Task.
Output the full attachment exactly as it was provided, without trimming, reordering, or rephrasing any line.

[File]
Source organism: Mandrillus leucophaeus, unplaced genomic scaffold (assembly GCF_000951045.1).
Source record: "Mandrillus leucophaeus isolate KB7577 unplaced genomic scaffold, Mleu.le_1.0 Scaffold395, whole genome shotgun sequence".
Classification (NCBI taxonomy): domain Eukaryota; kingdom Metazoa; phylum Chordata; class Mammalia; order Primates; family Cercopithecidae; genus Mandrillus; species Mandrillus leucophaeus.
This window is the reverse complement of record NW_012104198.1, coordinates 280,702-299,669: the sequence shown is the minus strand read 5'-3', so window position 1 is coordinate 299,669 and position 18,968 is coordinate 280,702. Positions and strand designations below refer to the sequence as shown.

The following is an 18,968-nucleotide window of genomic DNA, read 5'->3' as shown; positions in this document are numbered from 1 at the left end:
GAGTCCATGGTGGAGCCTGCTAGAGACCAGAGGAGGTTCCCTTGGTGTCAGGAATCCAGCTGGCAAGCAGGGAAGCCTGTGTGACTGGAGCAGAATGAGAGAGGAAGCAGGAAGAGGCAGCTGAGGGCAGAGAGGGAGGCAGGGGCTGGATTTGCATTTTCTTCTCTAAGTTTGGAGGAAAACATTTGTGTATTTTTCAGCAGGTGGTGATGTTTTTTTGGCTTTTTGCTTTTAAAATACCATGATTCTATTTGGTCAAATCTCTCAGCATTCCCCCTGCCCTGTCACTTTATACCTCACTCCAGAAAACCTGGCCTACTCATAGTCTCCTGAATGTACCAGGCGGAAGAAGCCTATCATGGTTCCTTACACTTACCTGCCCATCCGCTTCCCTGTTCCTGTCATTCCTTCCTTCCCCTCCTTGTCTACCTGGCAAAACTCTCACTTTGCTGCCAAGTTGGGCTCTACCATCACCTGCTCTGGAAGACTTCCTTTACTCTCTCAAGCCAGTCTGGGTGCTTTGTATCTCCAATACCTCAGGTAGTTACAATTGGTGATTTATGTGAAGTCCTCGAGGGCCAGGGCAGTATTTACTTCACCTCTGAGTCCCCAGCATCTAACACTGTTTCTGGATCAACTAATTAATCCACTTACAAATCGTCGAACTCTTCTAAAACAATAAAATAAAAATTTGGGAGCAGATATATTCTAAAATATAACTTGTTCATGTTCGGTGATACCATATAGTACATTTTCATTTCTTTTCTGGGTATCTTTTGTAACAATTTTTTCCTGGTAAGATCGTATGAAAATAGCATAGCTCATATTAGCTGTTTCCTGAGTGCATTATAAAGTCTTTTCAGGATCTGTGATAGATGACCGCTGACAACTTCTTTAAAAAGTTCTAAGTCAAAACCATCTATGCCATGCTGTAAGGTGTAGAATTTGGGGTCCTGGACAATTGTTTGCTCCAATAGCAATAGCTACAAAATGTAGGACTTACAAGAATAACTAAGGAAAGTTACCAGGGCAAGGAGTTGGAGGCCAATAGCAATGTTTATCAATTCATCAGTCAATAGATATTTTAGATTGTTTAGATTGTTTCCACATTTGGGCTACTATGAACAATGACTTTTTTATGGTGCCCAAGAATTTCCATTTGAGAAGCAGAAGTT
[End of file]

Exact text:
Source organism: Mandrillus leucophaeus, unplaced genomic scaffold (assembly GCF_000951045.1).
Source record: "Mandrillus leucophaeus isolate KB7577 unplaced genomic scaffold, Mleu.le_1.0 Scaffold395, whole genome shotgun sequence".
Classification (NCBI taxonomy): domain Eukaryota; kingdom Metazoa; phylum Chordata; class Mammalia; order Primates; family Cercopithecidae; genus Mandrillus; species Mandrillus leucophaeus.
This window is the reverse complement of record NW_012104198.1, coordinates 280,702-299,669: the sequence shown is the minus strand read 5'-3', so window position 1 is coordinate 299,669 and position 18,968 is coordinate 280,702. Positions and strand designations below refer to the sequence as shown.

The following is an 18,968-nucleotide window of genomic DNA, read 5'->3' as shown; positions in this document are numbered from 1 at the left end:
GAGTCCATGGTGGAGCCTGCTAGAGACCAGAGGAGGTTCCCTTGGTGTCAGGAATCCAGCTGGCAAGCAGGGAAGCCTGTGTGACTGGAGCAGAATGAGAGAGGAAGCAGGAAGAGGCAGCTGAGGGCAGAGAGGGAGGCAGGGGCTGGATTTGCATTTTCTTCTCTAAGTTTGGAGGAAAACATTTGTGTATTTTTCAGCAGGTGGTGATGTTTTTTTGGCTTTTTGCTTTTAAAATACCATGATTCTATTTGGTCAAATCTCTCAGCATTCCCCCTGCCCTGTCACTTTATACCTCACTCCAGAAAACCTGGCCTACTCATAGTCTCCTGAATGTACCAGGCGGAAGAAGCCTATCATGGTTCCTTACACTTACCTGCCCATCCGCTTCCCTGTTCCTGTCATTCCTTCCTTCCCCTCCTTGTCTACCTGGCAAAACTCTCACTTTGCTGCCAAGTTGGGCTCTACCATCACCTGCTCTGGAAGACTTCCTTTACTCTCTCAAGCCAGTCTGGGTGCTTTGTATCTCCAATACCTCAGGTAGTTACAATTGGTGATTTATGTGAAGTCCTCGAGGGCCAGGGCAGTATTTACTTCACCTCTGAGTCCCCAGCATCTAACACTGTTTCTGGATCAACTAATTAATCCACTTACAAATCGTCGAACTCTTCTAAAACAATAAAATAAAAATTTGGGAGCAGATATATTCTAAAATATAACTTGTTCATGTTCGGTGATACCATATAGTACATTTTCATTTCTTTTCTGGGTATCTTTTGTAACAATTTTTTCCTGGTAAGATCGTATGAAAATAGCATAGCTCATATTAGCTGTTTCCTGAGTGCATTATAAAGTCTTTTCAGGATCTGTGATAGATGACCGCTGACAACTTCTTTAAAAAGTTCTAAGTCAAAACCATCTATGCCATGCTGTAAGGTGTAGAATTTGGGGTCCTGGACAATTGTTTGCTCCAATAGCAATAGCTACAAAATGTAGGACTTACAAGAATAACTAAGGAAAGTTACCAGGGCAAGGAGTTGGAGGCCAATAGCAATGTTTATCAATTCATCAGTCAATAGATATTTTAGATTGTTTAGATTGTTTCCACATTTGGGCTACTATGAACAATGACTTTTTTATGGTGCCCAAGAATTTCCATTTGAGAAGCAGAAGTT